Overview

Intensity-modulated radiation therapy (IMRT) is an advanced type of radiation therapy used to treat cancer and noncancerous tumors.

IMRT uses advanced technology to manipulate photon and proton beams of radiation to conform to the shape of a tumor.

IMRT uses multiple small photon or proton beams of varying intensities to precisely irradiate a tumor. The radiation intensity of each beam is controlled, and the beam shape changes throughout each treatment.

The goal of IMRT is to conform the radiation dose to the target and to avoid or reduce exposure of healthy tissue to limit the side effects of treatment.

Why it's done

Intensity modulated radiation therapy, or IMRT, is used to treat cancerous and noncancerous tumors. Radiation beams fit the shape of the tumor. The goal is to target the radiation to limit side effects and damage to healthy tissue.

Clinical trials

Explore Mayo Clinic studies testing new treatments, interventions and tests as a means to prevent, detect, treat or manage this disease.

Intensity-modulated radiation therapy (IMRT) care at Mayo Clinic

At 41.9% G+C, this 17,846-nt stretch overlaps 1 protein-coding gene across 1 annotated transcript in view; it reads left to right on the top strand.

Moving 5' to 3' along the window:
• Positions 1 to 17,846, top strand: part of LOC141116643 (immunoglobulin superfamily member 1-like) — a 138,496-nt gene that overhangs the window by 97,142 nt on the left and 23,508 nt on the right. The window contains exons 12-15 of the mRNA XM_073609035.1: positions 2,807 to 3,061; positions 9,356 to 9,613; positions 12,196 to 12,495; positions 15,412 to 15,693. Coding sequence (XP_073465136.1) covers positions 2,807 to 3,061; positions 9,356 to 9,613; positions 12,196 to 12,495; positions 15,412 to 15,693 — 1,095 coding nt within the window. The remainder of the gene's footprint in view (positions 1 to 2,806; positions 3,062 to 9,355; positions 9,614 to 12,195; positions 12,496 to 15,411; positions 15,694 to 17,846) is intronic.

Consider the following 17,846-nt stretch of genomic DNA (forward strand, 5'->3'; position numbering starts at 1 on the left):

Dec. 07, 2018
References
  1. Hoppe RT, et al., eds. Three-dimensional conformal radiotherapy and intensity-modulated radiotherapy. In: Leibel and Phillips Textbook of Radiation Oncology. 3rd ed. Philadelphia, Pa.: Saunders Elsevier; 2010. http://www.clinicalkey.com. Accessed March 29, 2017.
  2. Mitin T. Radiation therapy techniques in cancer treatment. http://www.uptodate.com/home. Accessed March 29, 2017.
  3. Riggin EA. Allscripts EPSi. Mayo Clinic, Rochester, Minn. Jan. 13, 2017.
  4. Accredited facility search. American College of Radiology. http://www.acraccreditation.org/accredited-facility-search. Accessed April 6, 2017.
  5. Searching for cancer centers. American College of Surgeons. https://www.facs.org/search/cancer-programs. Accessed April 6, 2017.
  6. Foote RL (expert opinion). Mayo Clinic, Rochester, Minn. April 2, 2017.

Intensity-modulated radiation therapy (IMRT)